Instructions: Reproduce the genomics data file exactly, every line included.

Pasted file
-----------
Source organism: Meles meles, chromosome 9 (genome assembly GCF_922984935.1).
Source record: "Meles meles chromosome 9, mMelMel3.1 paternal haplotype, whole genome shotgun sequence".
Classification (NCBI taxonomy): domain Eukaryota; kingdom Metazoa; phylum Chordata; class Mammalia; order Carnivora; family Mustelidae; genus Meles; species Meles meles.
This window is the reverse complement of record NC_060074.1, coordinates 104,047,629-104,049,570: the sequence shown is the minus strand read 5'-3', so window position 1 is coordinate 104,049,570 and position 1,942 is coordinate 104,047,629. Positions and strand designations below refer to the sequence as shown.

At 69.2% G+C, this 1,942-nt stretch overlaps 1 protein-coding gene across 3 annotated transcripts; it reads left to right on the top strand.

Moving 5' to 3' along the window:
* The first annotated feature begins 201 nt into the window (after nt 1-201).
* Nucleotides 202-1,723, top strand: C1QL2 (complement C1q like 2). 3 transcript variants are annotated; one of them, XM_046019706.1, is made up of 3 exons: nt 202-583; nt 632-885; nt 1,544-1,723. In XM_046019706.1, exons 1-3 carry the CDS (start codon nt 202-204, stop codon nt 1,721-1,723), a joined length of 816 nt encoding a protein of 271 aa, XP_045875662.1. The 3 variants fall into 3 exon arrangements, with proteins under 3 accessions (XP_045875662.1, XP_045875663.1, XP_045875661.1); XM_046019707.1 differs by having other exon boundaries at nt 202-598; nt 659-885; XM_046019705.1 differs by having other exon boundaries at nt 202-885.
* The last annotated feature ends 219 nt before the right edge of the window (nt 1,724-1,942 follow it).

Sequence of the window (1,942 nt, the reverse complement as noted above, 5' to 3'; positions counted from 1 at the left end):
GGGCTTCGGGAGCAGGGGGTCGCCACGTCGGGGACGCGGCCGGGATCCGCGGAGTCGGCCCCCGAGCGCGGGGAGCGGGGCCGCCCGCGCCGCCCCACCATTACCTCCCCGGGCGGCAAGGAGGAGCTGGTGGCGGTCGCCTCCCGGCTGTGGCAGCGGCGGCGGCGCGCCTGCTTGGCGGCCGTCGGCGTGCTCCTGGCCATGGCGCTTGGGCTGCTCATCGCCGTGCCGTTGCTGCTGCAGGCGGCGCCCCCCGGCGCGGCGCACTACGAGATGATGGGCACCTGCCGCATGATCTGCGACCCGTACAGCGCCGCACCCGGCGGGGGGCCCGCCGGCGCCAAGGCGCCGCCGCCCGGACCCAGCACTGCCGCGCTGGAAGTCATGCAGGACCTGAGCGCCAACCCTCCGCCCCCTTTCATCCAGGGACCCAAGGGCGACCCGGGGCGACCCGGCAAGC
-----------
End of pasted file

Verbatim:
Source organism: Meles meles, chromosome 9 (genome assembly GCF_922984935.1).
Source record: "Meles meles chromosome 9, mMelMel3.1 paternal haplotype, whole genome shotgun sequence".
Classification (NCBI taxonomy): domain Eukaryota; kingdom Metazoa; phylum Chordata; class Mammalia; order Carnivora; family Mustelidae; genus Meles; species Meles meles.
This window is the reverse complement of record NC_060074.1, coordinates 104,047,629-104,049,570: the sequence shown is the minus strand read 5'-3', so window position 1 is coordinate 104,049,570 and position 1,942 is coordinate 104,047,629. Positions and strand designations below refer to the sequence as shown.

At 69.2% G+C, this 1,942-nt stretch overlaps 1 protein-coding gene across 3 annotated transcripts; it reads left to right on the top strand.

Moving 5' to 3' along the window:
* The first annotated feature begins 201 nt into the window (after nt 1-201).
* Nucleotides 202-1,723, top strand: C1QL2 (complement C1q like 2). 3 transcript variants are annotated; one of them, XM_046019706.1, is made up of 3 exons: nt 202-583; nt 632-885; nt 1,544-1,723. In XM_046019706.1, exons 1-3 carry the CDS (start codon nt 202-204, stop codon nt 1,721-1,723), a joined length of 816 nt encoding a protein of 271 aa, XP_045875662.1. The 3 variants fall into 3 exon arrangements, with proteins under 3 accessions (XP_045875662.1, XP_045875663.1, XP_045875661.1); XM_046019707.1 differs by having other exon boundaries at nt 202-598; nt 659-885; XM_046019705.1 differs by having other exon boundaries at nt 202-885.
* The last annotated feature ends 219 nt before the right edge of the window (nt 1,724-1,942 follow it).

Sequence of the window (1,942 nt, the reverse complement as noted above, 5' to 3'; positions counted from 1 at the left end):
GGGCTTCGGGAGCAGGGGGTCGCCACGTCGGGGACGCGGCCGGGATCCGCGGAGTCGGCCCCCGAGCGCGGGGAGCGGGGCCGCCCGCGCCGCCCCACCATTACCTCCCCGGGCGGCAAGGAGGAGCTGGTGGCGGTCGCCTCCCGGCTGTGGCAGCGGCGGCGGCGCGCCTGCTTGGCGGCCGTCGGCGTGCTCCTGGCCATGGCGCTTGGGCTGCTCATCGCCGTGCCGTTGCTGCTGCAGGCGGCGCCCCCCGGCGCGGCGCACTACGAGATGATGGGCACCTGCCGCATGATCTGCGACCCGTACAGCGCCGCACCCGGCGGGGGGCCCGCCGGCGCCAAGGCGCCGCCGCCCGGACCCAGCACTGCCGCGCTGGAAGTCATGCAGGACCTGAGCGCCAACCCTCCGCCCCCTTTCATCCAGGGACCCAAGGGCGACCCGGGGCGACCCGGCAAGC